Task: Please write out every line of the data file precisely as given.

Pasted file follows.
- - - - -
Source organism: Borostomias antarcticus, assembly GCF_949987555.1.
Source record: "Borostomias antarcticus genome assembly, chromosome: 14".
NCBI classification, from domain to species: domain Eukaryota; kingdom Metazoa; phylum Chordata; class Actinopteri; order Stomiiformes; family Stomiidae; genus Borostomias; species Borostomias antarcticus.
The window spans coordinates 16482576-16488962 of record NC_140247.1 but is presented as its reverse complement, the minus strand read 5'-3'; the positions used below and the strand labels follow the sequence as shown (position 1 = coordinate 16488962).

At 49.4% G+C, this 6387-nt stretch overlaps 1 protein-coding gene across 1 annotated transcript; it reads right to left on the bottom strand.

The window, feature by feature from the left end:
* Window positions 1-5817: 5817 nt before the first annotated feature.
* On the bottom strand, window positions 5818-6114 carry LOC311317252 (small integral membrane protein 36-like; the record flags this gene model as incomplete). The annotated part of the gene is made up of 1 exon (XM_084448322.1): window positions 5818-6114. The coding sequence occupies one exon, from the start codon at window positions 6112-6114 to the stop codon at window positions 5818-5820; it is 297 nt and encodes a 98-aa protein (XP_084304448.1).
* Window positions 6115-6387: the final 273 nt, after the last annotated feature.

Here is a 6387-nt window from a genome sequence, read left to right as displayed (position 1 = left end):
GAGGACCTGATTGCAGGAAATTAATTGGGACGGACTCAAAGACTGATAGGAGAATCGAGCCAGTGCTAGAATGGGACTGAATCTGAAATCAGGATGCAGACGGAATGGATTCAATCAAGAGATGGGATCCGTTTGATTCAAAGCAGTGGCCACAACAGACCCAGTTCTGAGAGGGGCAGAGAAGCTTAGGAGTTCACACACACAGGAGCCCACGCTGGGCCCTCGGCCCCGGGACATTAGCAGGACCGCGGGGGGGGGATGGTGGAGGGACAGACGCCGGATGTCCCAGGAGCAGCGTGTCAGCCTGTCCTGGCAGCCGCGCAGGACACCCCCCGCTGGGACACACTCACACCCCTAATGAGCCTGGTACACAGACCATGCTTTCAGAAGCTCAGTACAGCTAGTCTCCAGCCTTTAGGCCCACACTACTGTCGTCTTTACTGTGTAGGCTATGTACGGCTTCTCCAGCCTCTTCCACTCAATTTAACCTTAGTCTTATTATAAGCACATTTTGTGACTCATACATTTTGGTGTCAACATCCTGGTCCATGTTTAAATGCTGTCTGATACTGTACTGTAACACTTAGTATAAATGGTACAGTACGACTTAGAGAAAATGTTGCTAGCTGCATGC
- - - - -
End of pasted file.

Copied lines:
Source organism: Borostomias antarcticus, assembly GCF_949987555.1.
Source record: "Borostomias antarcticus genome assembly, chromosome: 14".
NCBI classification, from domain to species: domain Eukaryota; kingdom Metazoa; phylum Chordata; class Actinopteri; order Stomiiformes; family Stomiidae; genus Borostomias; species Borostomias antarcticus.
The window spans coordinates 16482576-16488962 of record NC_140247.1 but is presented as its reverse complement, the minus strand read 5'-3'; the positions used below and the strand labels follow the sequence as shown (position 1 = coordinate 16488962).

At 49.4% G+C, this 6387-nt stretch overlaps 1 protein-coding gene across 1 annotated transcript; it reads right to left on the bottom strand.

The window, feature by feature from the left end:
* Window positions 1-5817: 5817 nt before the first annotated feature.
* On the bottom strand, window positions 5818-6114 carry LOC311317252 (small integral membrane protein 36-like; the record flags this gene model as incomplete). The annotated part of the gene is made up of 1 exon (XM_084448322.1): window positions 5818-6114. The coding sequence occupies one exon, from the start codon at window positions 6112-6114 to the stop codon at window positions 5818-5820; it is 297 nt and encodes a 98-aa protein (XP_084304448.1).
* Window positions 6115-6387: the final 273 nt, after the last annotated feature.

Here is a 6387-nt window from a genome sequence, read left to right as displayed (position 1 = left end):
GAGGACCTGATTGCAGGAAATTAATTGGGACGGACTCAAAGACTGATAGGAGAATCGAGCCAGTGCTAGAATGGGACTGAATCTGAAATCAGGATGCAGACGGAATGGATTCAATCAAGAGATGGGATCCGTTTGATTCAAAGCAGTGGCCACAACAGACCCAGTTCTGAGAGGGGCAGAGAAGCTTAGGAGTTCACACACACAGGAGCCCACGCTGGGCCCTCGGCCCCGGGACATTAGCAGGACCGCGGGGGGGGGATGGTGGAGGGACAGACGCCGGATGTCCCAGGAGCAGCGTGTCAGCCTGTCCTGGCAGCCGCGCAGGACACCCCCCGCTGGGACACACTCACACCCCTAATGAGCCTGGTACACAGACCATGCTTTCAGAAGCTCAGTACAGCTAGTCTCCAGCCTTTAGGCCCACACTACTGTCGTCTTTACTGTGTAGGCTATGTACGGCTTCTCCAGCCTCTTCCACTCAATTTAACCTTAGTCTTATTATAAGCACATTTTGTGACTCATACATTTTGGTGTCAACATCCTGGTCCATGTTTAAATGCTGTCTGATACTGTACTGTAACACTTAGTATAAATGGTACAGTACGACTTAGAGAAAATGTTGCTAGCTGCATGC